Have you ever thought about what our Greatest Generation went through?  Young men and women were coming out of the Great Depression.  It was hard times for all and then all hell started breaking loose in Europe.  Our men were just graduating from high school and some were bound for college as Pearl Harbor was attacked.  We were already preparing for war by supporting England as it was being attacked.  More was needed and fast.

Jimmy Stewart was asked to made a short recruiting movie for director  John Huston.  It was a plea to young men to join the Army Air Corps.  Thousands of planes were being constructed a month and many more were coming.  They needed crews and pilots.  That was Jimmy’s job.  He was in the Air Corps already.  Here is his invitation.  It will give you a glimpse at what these brave men and women had to do.  Their sacrifices led to victory.

Listen to Jimmy talk about what these future Air Corps crews would gain from their service.  They would learn teamwork, gain skills for the future, and more.  This they did and soon most of them returned and started their families or returned to college.  Many of them joined the Veterans of Foreign Wars and many returned to the University of North Carolina at Chapel Hill.

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Thank You, VFW!  0

We were visited by students from East Chapel Hill High School last month.  They are returning to Normandy for a second visit and a chance to participate in the 70th D-Day Commemoration ceremony at the American Cemetery.  This is the final formal event for the series that has been continuous for 70 years.

donation II
Post Commander Richard Rawling presents a check for $500.

They returned to the post this week to thank us for our support and to receive a check from the post.  The students arrived excited and motivated.  They were surprised about and most appreciative of our Post’s support.

The teens arrived with a bucket of fried chicken and a large sheet cake to say “Thanks.”   They also gave us an update on the status of their project.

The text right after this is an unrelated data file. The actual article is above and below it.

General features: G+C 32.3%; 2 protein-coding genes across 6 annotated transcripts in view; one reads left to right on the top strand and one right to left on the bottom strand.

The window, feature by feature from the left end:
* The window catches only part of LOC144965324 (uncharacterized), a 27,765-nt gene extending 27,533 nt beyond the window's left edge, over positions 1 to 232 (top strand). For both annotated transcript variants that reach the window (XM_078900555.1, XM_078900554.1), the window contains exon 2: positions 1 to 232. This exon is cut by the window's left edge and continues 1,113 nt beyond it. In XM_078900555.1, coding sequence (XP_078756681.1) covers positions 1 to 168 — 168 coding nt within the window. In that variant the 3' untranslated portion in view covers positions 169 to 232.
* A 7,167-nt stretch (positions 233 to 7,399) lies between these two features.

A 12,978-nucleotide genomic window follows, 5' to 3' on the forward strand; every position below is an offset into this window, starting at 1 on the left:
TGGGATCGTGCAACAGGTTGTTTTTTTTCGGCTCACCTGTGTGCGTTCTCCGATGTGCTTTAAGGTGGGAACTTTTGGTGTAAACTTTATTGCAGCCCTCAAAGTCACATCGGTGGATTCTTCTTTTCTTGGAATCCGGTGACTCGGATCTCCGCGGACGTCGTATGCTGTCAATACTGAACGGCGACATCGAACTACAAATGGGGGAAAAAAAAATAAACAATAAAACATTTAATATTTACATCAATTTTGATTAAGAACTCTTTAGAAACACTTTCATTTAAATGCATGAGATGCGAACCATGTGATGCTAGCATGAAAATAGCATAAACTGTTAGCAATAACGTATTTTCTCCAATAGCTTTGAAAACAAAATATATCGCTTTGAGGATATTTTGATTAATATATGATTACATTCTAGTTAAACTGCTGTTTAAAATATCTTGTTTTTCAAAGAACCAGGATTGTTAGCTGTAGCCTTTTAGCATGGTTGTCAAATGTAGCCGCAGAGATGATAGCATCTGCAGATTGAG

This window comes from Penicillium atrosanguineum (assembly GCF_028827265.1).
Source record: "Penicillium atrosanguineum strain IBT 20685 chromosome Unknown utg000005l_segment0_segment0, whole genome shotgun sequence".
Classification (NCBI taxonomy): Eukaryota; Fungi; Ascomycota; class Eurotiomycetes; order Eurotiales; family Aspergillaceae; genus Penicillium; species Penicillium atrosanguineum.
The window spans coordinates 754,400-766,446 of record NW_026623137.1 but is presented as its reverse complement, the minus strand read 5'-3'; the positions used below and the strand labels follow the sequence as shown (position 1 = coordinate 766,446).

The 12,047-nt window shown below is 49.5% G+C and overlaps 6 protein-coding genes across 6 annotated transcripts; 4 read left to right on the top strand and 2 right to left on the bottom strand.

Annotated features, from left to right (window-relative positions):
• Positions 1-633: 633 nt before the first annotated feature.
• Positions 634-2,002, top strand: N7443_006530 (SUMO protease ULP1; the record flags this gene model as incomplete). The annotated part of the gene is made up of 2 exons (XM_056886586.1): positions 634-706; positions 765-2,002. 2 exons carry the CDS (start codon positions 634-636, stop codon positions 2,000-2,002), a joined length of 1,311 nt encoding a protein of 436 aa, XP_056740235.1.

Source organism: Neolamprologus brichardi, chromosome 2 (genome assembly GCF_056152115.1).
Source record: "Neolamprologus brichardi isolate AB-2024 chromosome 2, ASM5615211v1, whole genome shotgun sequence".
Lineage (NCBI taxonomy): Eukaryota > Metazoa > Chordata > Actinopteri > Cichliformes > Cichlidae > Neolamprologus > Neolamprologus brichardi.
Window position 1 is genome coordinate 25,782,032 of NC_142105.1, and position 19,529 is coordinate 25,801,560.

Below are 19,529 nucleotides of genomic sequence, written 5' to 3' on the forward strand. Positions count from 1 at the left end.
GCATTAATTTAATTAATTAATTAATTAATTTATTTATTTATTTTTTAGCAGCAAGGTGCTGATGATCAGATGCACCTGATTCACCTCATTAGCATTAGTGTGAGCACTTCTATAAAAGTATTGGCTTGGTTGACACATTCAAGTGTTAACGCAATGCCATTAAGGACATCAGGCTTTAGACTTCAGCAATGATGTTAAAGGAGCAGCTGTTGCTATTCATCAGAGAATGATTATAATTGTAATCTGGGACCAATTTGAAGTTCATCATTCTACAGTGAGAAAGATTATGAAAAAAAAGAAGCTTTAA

They were able to generate funding for travel of each of the six students, raised over $1,500 through a student fundraiser, interviewed a few veterans who are candidates for travel with their group with them as their escort, have contacted other groups for support, and have been working with the French Consulate for additional support.  Ms. Robin McMahan stated that our early support and enthusiastic support made a big difference.  As a veterans group, our financial and moral support helped a lot to create team excitement.

Richard Rawling, Post 9100 Commander, presented the students with a check for $500.

The students also mentioned that they wrote a letter to the editor of the Chapel Hill News (News & Observer).  In part it said,

  • “Thank You, VFW!  We wish to publicly give our thanks to VFW Post 9100 in Chapel Hill.  …  We recently had the privilege of sharing our mission with the VFW Post 9100 C.V. Cummings Post while also learning about some of the sacrifices made by these veterans for our country.  The VFW Post 9100 members also made a very generous financial contribution toward our project, while also sharing their stories and experiences which have helped us get a more robust view of the brave men and women around us.”   It appeared in the March 9, 2014 edition of Chapel Hill News.  Read the complete letter at Chapel Hill News.
Making a difference in our town!
Making a difference in our town!

The students did more than promote their program.  They motivated and encouraged our post members.  Through them, we could see that our efforts within the community are continuing to make a difference.  Our efforts are working and our town is a better place because we–The Veterans of Foreign Wars–are here promoting veterans programs, supporting veterans, and are working to promote patriotism in our town and schools.

Learn more by visiting the students’ project website at:

Chapel Hill Teens Return to Normandy  0

A Chapel Hill Middle School French language teacher brought language to life by taking a group of eighth grade students to France and the beaches of Normandy.  We found out about her project this year as she prepares to take a group of East Chapel Hill High School students back to France for the 70th and final annual commemoration ceremony at the American Cemetery in Normandy.
Students share an evening with Post vets
Students share an evening with Post vets